## Sample Problems from Chapter 1

**Chapter 1**: 7 year olds do ^{}

**It should be noted here that Morris Klein in his book "Mathematics, The
Loss of Certainty" describes the confusions of and the mistakes made by,
the great mathematicians like Newton, Leibnitz, Euler and the Bernoullis with
infinite series and infinite sequences. So I figure if we start young people
working on this material, they will make lots of mistakes, but will have a good
chance of understanding it later on in high school and college.**We're
doing important mathematics here, and at the same time we're involving young
people in a lot of arithmetic!

1. We're going to add these fractions *forever!*
Very exciting!

Our strategy will be to add ,
then,
then
and so on, getting these partial sums, until we find a pattern that will help us
go *forever*, without actually doing it.
Start with the 8x8 square on graph paper, like that at left, and call it one
cake (1). Share the cake between 2 people and color in just your share. What
part of the cake is this?

Yes, (I
read this as one-twoth, then one-threeth, and one-fourth, etc. When we say
one-half, this doesn't tells how many people are sharing the cake. This is
important for young people.)

There are lots of ways to color this in, we'll do it this way:

Notice, we'll color in the part of the cake, then **write the fraction in the
same color.**

Now color in of**with
a different color**, and add it on to the first piece (don't overlap the first
one).

What size piece is this new one? How many of these make the whole cake? So the
blue piece is
of the cake.

Your picture will look something like this:

Now add .

If you say ,
I would draw a picture of a cake, cut it into 6 equal pieces, then ask if the
is bigger or smaller than .
is smaller so
it can't be what we are looking for. If you look at the picture carefully, we
get

Are the pieces we're adding getting bigger or smaller? Are the partial sums ,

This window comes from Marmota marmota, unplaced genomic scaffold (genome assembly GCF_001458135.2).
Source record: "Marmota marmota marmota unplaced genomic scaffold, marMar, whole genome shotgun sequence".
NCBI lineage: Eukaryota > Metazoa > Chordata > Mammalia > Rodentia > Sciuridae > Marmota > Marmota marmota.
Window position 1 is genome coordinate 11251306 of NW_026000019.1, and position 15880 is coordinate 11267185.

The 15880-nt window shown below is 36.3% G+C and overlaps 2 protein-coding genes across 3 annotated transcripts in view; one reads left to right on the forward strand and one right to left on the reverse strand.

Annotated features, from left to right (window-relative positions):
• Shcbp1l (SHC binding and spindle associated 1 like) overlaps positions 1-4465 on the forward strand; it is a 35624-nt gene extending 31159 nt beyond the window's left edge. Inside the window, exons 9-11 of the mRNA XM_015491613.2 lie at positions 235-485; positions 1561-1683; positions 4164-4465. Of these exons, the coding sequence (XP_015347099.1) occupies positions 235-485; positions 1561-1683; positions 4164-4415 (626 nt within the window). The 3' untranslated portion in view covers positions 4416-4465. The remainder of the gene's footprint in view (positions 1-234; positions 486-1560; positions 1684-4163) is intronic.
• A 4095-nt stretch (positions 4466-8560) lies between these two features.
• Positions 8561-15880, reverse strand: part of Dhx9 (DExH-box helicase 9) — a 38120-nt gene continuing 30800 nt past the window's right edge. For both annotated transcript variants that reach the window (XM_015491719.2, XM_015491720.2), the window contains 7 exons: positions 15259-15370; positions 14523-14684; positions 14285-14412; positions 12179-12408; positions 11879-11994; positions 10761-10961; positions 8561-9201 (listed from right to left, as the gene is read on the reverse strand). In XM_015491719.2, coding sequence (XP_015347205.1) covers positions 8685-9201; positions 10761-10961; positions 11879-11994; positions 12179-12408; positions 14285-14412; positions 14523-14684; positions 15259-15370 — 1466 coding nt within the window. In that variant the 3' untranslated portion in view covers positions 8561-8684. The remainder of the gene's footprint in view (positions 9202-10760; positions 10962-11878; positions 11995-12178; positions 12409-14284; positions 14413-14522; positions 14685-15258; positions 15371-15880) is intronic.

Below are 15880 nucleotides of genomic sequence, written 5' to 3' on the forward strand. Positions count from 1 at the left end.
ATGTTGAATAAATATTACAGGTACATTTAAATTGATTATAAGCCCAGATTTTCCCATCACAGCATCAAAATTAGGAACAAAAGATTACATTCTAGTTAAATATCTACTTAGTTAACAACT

and getting
bigger or smaller or staying the same?

Now
we'll graph the partial sums vs the number of terms. The first two are shown at
the right.

Now take ofof
or of
then color it in, get the name of this piece, add the first three fractions,
then graph the partial sum. Continue this process to get the next three.

Find patterns in the fractions added.

Find patterns in the partial sums.

Find patterns in the graph of the partial sums.

If we keep taking one-twoth of each piece and adding it, forever, what's
going to happen? Will the partial sum ever get to 2? 1? What's the smallest
number that will be too big? (Will the 8 by 8 square ever get filled in?) Can
you generalize the partial sum?

2. Now try
use a 9x9 square grid, color in 1/3, then 1/3 of 1/3, etc. Add the fractions as
you go. List the partial sums and graph these. Look for patterns. What does this
infinite series go to?

3. Try more of these infinite series, then try to generalize to** **^{}
= ? Don's videotape #1 shows Jonathan, at age 7, doing this.

4. Write a program on a calculator or computer to get the infinite series.

To Ch. 1 answers

To download
Don's materials

To choose sample problems from other chapters

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